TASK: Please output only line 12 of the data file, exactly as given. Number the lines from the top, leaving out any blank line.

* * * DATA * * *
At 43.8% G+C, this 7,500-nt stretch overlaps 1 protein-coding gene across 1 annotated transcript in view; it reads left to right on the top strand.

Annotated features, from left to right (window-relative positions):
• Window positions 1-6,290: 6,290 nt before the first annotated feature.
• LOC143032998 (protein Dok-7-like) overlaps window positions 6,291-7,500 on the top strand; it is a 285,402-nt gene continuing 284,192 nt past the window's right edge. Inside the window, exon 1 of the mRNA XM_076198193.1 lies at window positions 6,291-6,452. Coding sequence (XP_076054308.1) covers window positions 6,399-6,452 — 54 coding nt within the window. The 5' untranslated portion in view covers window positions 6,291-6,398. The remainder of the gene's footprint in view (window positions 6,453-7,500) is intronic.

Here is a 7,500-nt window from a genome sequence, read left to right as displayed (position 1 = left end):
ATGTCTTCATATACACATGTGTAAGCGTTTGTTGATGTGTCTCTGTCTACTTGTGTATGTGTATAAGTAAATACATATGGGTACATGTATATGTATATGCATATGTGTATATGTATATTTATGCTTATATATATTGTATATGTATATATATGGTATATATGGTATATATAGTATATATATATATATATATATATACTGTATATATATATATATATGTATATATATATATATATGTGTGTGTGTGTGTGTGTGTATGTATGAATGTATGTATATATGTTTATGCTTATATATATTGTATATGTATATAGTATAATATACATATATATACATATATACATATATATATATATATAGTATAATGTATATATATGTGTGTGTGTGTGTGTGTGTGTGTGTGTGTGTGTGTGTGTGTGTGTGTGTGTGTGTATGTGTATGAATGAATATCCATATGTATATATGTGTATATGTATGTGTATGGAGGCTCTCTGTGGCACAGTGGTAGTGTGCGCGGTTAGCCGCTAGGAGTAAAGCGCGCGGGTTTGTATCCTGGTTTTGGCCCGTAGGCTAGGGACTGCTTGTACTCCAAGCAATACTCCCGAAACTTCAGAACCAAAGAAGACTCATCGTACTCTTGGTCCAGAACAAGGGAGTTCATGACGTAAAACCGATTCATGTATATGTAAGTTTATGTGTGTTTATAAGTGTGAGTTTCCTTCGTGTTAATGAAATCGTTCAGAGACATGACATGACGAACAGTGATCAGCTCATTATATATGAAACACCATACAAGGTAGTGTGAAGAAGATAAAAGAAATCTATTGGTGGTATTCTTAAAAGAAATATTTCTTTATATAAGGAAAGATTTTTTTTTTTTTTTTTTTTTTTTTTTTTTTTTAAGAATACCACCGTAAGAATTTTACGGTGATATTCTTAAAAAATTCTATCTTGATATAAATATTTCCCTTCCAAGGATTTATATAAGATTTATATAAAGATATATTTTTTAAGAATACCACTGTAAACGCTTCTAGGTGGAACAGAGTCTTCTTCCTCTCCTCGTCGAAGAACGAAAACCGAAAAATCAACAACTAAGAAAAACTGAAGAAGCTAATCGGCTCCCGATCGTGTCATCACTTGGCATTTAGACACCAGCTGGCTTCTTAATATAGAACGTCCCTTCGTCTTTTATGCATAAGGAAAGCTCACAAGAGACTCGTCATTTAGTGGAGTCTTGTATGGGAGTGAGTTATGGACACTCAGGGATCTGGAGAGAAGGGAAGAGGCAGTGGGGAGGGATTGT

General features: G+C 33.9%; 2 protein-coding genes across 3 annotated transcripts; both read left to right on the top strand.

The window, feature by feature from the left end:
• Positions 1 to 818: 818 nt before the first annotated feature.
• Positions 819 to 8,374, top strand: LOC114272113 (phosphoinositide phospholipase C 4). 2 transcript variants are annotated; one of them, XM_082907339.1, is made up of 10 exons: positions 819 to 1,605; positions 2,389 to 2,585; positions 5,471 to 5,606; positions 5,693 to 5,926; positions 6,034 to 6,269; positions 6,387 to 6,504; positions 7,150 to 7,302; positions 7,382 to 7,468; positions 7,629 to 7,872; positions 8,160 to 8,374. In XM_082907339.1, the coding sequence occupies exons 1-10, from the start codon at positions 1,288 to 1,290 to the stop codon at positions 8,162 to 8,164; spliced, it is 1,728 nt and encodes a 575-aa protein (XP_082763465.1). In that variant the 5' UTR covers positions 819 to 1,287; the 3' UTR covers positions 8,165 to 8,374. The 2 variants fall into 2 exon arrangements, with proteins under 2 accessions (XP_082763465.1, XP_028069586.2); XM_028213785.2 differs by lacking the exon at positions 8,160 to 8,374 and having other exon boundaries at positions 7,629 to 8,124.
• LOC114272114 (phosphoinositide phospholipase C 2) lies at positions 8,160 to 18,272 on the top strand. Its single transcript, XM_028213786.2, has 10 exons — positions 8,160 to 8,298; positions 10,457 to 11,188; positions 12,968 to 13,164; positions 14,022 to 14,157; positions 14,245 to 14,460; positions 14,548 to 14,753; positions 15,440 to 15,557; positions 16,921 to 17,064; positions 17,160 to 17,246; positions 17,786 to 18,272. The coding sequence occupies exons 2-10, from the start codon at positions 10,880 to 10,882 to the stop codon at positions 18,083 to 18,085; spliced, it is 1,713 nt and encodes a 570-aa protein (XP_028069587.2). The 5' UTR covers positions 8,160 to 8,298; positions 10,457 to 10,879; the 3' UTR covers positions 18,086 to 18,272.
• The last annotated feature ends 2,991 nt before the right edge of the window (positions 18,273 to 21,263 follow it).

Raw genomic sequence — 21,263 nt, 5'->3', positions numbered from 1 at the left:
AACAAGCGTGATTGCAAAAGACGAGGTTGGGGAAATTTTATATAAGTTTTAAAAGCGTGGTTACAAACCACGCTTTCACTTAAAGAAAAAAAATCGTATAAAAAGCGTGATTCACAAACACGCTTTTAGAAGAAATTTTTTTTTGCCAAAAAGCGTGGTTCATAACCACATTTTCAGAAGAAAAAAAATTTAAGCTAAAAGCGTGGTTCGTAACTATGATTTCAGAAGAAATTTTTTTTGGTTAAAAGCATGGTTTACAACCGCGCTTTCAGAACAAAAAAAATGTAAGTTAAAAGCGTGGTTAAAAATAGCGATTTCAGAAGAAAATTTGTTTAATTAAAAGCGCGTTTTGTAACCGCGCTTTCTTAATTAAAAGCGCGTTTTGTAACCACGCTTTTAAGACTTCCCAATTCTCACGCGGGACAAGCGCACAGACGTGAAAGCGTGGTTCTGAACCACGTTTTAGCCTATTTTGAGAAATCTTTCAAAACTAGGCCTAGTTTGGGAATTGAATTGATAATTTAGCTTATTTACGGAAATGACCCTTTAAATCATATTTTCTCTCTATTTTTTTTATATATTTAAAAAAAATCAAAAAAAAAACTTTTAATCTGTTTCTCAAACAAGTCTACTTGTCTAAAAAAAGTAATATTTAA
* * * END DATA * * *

• The last annotated feature ends 2,991 nt before the right edge of the window (positions 18,273 to 21,263 follow it).